While the Federal Reserve continues to emphasize its “higher for longer” stance on the Fed Funds rate, we believe they are closer to considering rate cuts than many are predicting. They find themselves in a challenging position, needing to prevent investors from prematurely anticipating rate cuts, which could undermine the effectiveness of higher rates. Therefore, we anticipate that the Federal Reserve will maintain the appearance holding rates “higher for longer” yet their decision to cut rates will come like a thief in the night.
The most recent example of such a swift shift in Federal Reserve policy came at the end of 2018. During the Q&A session following the December 2018 meeting, Chairman Powell stated clearly that the Fed would likely HIKE rates twice in 2019. Only a few weeks later, Chairman Powell told investors that the Federal Reserve did not want to become “part of the problem”, when referring to the sluggish recovery, and therefore the Fed would not hike rates any time soon. By the end of 2019, the Fed had NOT hike interest rates 2 times as was expected to begin the year. Instead, the Fed ended up CUTTING rates 3 times in 2019 and another 2 times in 2020.
As the third quarter has progressed, we have been net sellers of stocks in our managed accounts for clients. During this time, our Investment Committee has been diligently researching stock and bond candidates for potential investments. We expect to shift from being net sellers of stocks to net buyers of stocks by the end of October.
In the coming weeks we expect the “fever” of lower stock prices and lower bond prices (higher interest rates) to break. Once this “fever” breaks, it could mean that markets fall further before settling down. If we see this play out, our response will be to buy into both stocks and bonds, based on the Strategy, bringing our cash position down to fully invested levels.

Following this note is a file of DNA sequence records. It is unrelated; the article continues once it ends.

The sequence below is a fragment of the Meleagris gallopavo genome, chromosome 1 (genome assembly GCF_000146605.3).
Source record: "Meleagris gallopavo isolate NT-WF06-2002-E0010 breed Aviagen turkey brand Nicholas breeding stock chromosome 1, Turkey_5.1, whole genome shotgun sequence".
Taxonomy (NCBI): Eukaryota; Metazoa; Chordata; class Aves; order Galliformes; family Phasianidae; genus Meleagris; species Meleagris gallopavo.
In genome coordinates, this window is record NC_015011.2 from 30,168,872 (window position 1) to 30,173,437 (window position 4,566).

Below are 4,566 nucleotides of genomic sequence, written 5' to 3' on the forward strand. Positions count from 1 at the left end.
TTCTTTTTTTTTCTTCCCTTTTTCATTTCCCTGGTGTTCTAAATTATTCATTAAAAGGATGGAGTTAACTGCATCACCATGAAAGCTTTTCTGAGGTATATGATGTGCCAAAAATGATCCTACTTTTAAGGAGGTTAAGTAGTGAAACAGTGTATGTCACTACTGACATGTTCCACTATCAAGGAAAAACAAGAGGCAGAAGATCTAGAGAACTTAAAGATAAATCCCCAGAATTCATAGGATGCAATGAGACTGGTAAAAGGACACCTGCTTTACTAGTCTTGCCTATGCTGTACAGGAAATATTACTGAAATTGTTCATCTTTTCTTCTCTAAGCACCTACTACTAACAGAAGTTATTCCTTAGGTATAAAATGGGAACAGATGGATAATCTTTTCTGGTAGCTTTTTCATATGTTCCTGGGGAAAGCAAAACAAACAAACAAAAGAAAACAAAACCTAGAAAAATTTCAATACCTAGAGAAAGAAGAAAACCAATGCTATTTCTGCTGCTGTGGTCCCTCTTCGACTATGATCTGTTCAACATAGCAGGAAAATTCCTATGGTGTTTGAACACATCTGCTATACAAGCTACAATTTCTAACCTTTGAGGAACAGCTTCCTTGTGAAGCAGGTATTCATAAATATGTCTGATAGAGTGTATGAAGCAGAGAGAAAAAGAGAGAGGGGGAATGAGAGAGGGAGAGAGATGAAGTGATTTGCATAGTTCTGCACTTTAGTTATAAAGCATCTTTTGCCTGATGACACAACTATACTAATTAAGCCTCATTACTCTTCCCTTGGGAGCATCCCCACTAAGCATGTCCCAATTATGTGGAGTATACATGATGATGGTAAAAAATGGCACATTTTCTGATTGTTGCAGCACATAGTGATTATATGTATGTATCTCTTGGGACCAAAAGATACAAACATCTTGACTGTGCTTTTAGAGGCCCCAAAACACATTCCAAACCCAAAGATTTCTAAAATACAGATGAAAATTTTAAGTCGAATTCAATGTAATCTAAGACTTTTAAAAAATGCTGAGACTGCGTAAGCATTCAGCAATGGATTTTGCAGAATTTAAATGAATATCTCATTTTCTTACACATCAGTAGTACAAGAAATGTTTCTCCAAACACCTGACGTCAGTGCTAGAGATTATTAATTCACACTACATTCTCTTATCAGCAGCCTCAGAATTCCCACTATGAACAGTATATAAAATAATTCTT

While short-term volatility is likely to persist, our conviction is strong that stocks will experience significant growth over the next several years. We are committed to optimizing your investments and capitalizing on opportunities in this ever-changing financial landscape.
Thank you for the trust you have placed in us to manage your hard-earned funds. If you have any questions or require further clarification, please do not hesitate to reach out. We are here to assist you in making informed decisions and guiding you towards a prosperous financial future.
Kessler Investment Group, LLC
All information in this presentation is believed to be from reliable sources; however, we make no representation as to its completeness or accuracy. All economic performance data is historical and not indicative of future results. The market indices discussed are unmanaged. Investors cannot invest in unmanaged indices. Certain statements contained within are forward looking statements including, but not limited to, statements that are predictions of or indicate future events, trends, plans or objectives. Undue reliance should not be placed on such statements because, by their nature, they are subject to known and unknown risks and uncertainties. Please consult your adviser for further information.
Opinions shared in this presentation are not intended to provide specific advice and should not be construed as recommendations for any individual. Please remember that investment decisions should be based on an individual’s goals, time horizon, and tolerance for risk.